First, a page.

I hope this helps. Welcome back to the hobby.,
David
Old 08-01-2023, 11:18 AM
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Hi David

Thank you very much for your reply. This clears up a lot of questions. Yes, I have replaced most of my old RX packs with 4 and 5 cells AA NIMH packs. So, to sum up, if the capacity of the battery is known/verified, the voltage will give a good indication of the charge state?
From your answer, I assume that a charge current of 5-10%/C will be best?
What will be a reasonable discharge current? If it is to hard, I guess the voltage will drop to much and make the charger stop to early?
Old 08-01-2023, 06:01 PM
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MrRover75,

Yes, once the battery pack is established as being good and the fully charged voltage is known, then you can use that as a reference to be fairly confident that the pack is fully charged. Know that the voltage/capacity discharge curve is not linear and has roughly the same shape as that of a NiCad battery. Reference the attached graph for typical values at different temperatures. As for the possible discharge current, it could discharge at two C (4 amps) without affecting the voltage very much. It is capable of discharging at much higher rates and that is also why you do not want to drop a fully charged NiMh or NiCad cell in your pocket where it could short out on a key ring and set fire to your pocket. Don't ask me how I know that. Charging at 10% of C will allow for the battery to charge for up to a couple of says before overcharging becomes a problem. Although charging at 1 C is acceptable if you can be sure to take it off charge in an hour, I don't recommend it because the higher the charge rate, the fewer recharge cycles the battery can achieve. With my aging memory, I would forget to take it off charge and this could lead to the battery becoming overcharged and be damaged. At my age, I am beginning to believe in the Here-After... I go into my shop to get something, get distracted and ask myself, "What am I here after?"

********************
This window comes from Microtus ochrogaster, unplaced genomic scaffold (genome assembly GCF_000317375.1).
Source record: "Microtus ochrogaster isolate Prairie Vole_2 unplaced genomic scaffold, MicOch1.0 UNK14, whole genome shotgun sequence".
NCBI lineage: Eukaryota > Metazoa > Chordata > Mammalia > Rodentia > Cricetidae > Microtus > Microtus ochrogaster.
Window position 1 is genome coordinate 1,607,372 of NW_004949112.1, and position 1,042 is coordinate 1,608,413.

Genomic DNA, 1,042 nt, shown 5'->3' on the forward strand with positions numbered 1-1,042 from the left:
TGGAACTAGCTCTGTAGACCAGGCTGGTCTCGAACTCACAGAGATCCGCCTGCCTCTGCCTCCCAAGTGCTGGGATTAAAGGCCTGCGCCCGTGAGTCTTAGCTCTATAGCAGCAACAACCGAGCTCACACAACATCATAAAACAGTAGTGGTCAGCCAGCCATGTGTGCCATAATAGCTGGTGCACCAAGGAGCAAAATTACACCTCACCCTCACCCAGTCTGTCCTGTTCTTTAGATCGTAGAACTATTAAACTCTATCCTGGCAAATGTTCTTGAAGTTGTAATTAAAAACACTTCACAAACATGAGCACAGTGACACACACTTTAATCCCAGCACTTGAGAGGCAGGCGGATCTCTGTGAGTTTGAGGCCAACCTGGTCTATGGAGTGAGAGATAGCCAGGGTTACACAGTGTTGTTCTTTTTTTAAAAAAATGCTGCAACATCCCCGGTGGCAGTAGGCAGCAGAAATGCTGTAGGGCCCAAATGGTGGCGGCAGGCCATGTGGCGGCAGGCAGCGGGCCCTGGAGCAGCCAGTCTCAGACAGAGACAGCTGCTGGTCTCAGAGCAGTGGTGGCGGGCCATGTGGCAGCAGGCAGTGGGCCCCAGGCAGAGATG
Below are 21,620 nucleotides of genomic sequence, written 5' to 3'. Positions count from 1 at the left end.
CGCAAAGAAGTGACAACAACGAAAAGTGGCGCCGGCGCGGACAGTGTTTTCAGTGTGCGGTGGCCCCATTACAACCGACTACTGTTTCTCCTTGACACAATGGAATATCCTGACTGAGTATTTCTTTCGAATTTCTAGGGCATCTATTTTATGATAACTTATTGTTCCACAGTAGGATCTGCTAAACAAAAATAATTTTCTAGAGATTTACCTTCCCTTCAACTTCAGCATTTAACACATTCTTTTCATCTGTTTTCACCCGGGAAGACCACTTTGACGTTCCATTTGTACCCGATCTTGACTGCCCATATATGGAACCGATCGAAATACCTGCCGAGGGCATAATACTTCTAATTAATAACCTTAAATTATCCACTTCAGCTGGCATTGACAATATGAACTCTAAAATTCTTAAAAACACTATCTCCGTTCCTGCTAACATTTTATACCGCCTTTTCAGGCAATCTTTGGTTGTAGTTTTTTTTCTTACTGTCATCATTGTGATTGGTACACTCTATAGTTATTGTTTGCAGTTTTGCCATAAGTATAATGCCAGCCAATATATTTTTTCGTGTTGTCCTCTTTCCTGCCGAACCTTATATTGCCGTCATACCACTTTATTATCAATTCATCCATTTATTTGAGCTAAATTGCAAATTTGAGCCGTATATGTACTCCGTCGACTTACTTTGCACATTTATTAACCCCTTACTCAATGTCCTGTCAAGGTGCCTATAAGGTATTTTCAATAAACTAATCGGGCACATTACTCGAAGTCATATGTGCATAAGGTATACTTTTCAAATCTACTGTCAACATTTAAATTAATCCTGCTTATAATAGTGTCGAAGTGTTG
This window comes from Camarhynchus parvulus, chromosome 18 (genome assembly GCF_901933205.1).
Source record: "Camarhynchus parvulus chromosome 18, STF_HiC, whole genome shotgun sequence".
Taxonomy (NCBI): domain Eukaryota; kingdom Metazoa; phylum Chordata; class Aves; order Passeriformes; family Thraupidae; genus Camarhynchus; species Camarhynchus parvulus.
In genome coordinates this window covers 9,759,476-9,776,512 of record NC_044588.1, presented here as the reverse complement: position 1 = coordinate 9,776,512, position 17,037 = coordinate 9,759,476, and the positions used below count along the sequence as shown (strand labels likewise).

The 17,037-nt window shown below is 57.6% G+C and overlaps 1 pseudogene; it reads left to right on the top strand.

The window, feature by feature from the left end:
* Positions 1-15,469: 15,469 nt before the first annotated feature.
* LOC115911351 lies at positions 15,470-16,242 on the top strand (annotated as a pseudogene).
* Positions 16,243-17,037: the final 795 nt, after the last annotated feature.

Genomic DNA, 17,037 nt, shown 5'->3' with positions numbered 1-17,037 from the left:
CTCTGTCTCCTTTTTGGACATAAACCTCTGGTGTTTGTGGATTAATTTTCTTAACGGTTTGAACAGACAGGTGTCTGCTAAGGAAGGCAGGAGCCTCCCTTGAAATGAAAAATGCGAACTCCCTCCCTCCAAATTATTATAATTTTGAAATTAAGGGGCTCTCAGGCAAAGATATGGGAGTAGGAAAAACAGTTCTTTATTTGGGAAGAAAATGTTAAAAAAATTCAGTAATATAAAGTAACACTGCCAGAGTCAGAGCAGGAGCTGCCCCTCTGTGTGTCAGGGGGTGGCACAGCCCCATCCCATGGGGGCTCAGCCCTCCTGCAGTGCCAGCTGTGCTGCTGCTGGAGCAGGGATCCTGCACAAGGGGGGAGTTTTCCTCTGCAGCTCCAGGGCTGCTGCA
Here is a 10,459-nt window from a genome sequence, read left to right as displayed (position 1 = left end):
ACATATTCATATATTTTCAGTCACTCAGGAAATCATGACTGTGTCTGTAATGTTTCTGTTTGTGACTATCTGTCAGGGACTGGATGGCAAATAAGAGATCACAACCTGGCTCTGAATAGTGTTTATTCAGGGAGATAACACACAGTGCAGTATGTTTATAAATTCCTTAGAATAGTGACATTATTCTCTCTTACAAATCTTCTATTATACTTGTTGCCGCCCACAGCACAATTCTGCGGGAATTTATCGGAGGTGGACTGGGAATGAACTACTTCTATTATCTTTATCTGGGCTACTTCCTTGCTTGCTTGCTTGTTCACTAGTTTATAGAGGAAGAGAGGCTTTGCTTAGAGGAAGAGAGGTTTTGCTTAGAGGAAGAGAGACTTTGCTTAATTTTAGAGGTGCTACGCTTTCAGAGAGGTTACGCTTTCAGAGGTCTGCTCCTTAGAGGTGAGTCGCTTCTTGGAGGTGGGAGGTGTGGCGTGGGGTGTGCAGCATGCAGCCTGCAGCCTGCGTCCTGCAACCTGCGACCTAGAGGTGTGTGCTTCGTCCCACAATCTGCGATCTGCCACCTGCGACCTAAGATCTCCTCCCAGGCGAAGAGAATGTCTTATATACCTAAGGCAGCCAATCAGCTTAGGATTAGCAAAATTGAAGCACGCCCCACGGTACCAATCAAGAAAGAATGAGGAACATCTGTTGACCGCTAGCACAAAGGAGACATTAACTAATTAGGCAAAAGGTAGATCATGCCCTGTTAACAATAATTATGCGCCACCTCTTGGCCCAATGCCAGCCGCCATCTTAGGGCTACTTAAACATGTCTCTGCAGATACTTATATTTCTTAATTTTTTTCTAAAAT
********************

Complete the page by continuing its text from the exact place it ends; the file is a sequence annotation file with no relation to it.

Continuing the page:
Enjoy your flying.
David

Attached Files
File Type: pdf
NiMh voltage-capacity curve.pdf (249.5 KB, 67 views)
Old 08-01-2023, 10:16 PM
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Hi David,

Again, thank you very much for your answer. Sharing your knowledge is greatly appreciated